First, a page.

Once I asked him, how he was able to keep up with so many things. Here’s his advise, which I am sure many students and professionals will find useful.

    ————– Advise ————-

    He said that the amount of things we are expected to know is far greater than the amount of time we have to read about them. The trick to overcome this problem is to:

    1. Be very strong in understanding the fundamentals of everything you read or try to understand.

    2. Make a practice of constantly making connections among the concepts you come across, even if the concepts are from different fields.

    2. When reading new stuff you should not read everything. Read the beginning, a few pieces in the middle, and the end. If your fundamentals are clear, and if you are good at making connections among concepts, then even though you have read only part of the work, your mind (and imagination) will be able to fill in the blanks.

    If you can spend some time mastering this technique, then you will find it very easy to stay on top of all the new information and concepts that come up in your field.

    Off course, this concept will not work if what you are seeking are concrete facts. However, a lot of our reading as professionals is to keep up with new things in our field. This advise works as a charm for such reading.

    Before ending, I have to say, that even thogh I have benefited tremendously from this technique, I have NOT mastered it. However, that is not a fault in the technique itself… it is probably because of my own limitations.

  3. The best advice I’ve ever got-

    There is no way you can plan everything. When starting up, you can foresee some of the things that could go wrong. But do not spend much of your energy on trying to take care of what might go wrong. In all probability, they might never do. Think about what could go right and move in that direction.

  4. Difference between Ustad Zakir Hussain & tons of other better artist is, Ustad knows how to sell himself.

  5. I think the last two comments (by @Rohit and @sagar) point to an extremely important aspect of success – perceptions of people, and selling/marketing yourself/your product are very important. For example, as an ex-employee of Symantec I know that the company wanted to sponsor events like ClubHack, but could not because the company PR would not allow them to be associated with an organization called “ClubHack” (since the word hack has a negative perception amongst non-techies).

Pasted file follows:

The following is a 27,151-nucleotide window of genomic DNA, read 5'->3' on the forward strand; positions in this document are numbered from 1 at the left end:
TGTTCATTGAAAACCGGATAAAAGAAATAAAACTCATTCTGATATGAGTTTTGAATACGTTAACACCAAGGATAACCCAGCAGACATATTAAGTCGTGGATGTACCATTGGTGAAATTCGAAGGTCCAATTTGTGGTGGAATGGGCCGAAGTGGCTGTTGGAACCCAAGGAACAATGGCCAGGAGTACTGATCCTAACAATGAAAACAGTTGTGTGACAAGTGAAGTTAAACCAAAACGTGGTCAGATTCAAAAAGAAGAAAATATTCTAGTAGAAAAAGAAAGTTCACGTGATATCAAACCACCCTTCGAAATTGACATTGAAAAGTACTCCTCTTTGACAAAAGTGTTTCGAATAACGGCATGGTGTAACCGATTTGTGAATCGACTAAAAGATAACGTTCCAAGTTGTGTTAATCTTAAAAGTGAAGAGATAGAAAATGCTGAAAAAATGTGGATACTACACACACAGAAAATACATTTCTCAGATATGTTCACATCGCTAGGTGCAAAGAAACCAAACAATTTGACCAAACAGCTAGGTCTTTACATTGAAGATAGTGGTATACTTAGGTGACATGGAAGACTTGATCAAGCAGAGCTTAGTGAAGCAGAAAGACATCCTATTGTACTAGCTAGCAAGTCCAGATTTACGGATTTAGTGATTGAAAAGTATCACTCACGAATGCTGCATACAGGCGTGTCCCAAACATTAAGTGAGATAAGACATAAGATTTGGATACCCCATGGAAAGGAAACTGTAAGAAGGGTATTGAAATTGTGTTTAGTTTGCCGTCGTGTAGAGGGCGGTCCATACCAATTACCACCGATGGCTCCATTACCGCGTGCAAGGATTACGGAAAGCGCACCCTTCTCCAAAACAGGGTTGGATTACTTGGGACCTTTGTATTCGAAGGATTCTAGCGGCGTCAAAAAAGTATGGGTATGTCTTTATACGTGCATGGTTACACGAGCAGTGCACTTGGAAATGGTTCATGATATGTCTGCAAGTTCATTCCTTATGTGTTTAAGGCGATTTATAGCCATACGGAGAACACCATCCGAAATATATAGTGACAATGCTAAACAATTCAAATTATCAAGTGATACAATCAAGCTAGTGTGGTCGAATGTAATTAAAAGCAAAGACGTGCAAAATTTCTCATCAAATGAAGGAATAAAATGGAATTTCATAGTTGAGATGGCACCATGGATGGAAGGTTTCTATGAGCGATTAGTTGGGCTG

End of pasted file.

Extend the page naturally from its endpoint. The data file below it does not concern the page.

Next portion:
Similarly, there are lots and lots of really good classical musicians, many with more talent than the famous guys. But it’s people who can combine talent with selling/marketing skills are the ones who will succeed.

    And, as the Zakir Hussain example points out selling isn’t just about a company or a product. You need to sell yourself also effectively – even if you’re not selling a product.

    The best way to learn selling/marketing would be to find a mentor who has been a sales or marketing person (or a CEO of a successful company) and then you’ll be amazed at how much they’ll push you to become shameless and do self-publicity. Must do for all the techies here.

    1. Just my 2 pence, but wont a person who has actually owned and made his/her own start-up grow into a successful company be more effective as a Mentor as compared to a person who has been employed as CEO of an already successful company? This especially in the context of entrepreneurs.

      1. @Karbhari, it is not necessary for every mentor to have all the skills/experience that you’re looking for. A CEO of a successful company might not be able to help you with initial startup troubles and how to grow a company from tiny-to-medium-to-big. But s/he would definitely be a good mentor for sales, marketing, and other such things. Of course, having one mentor who has all the skills would be great, but finding a mentor with whom your wavelength matches, and who has time for you, and who has the right kind of domain knowledge is not an easy process, and you will probably have to settle for a combination of mentors with differing skills.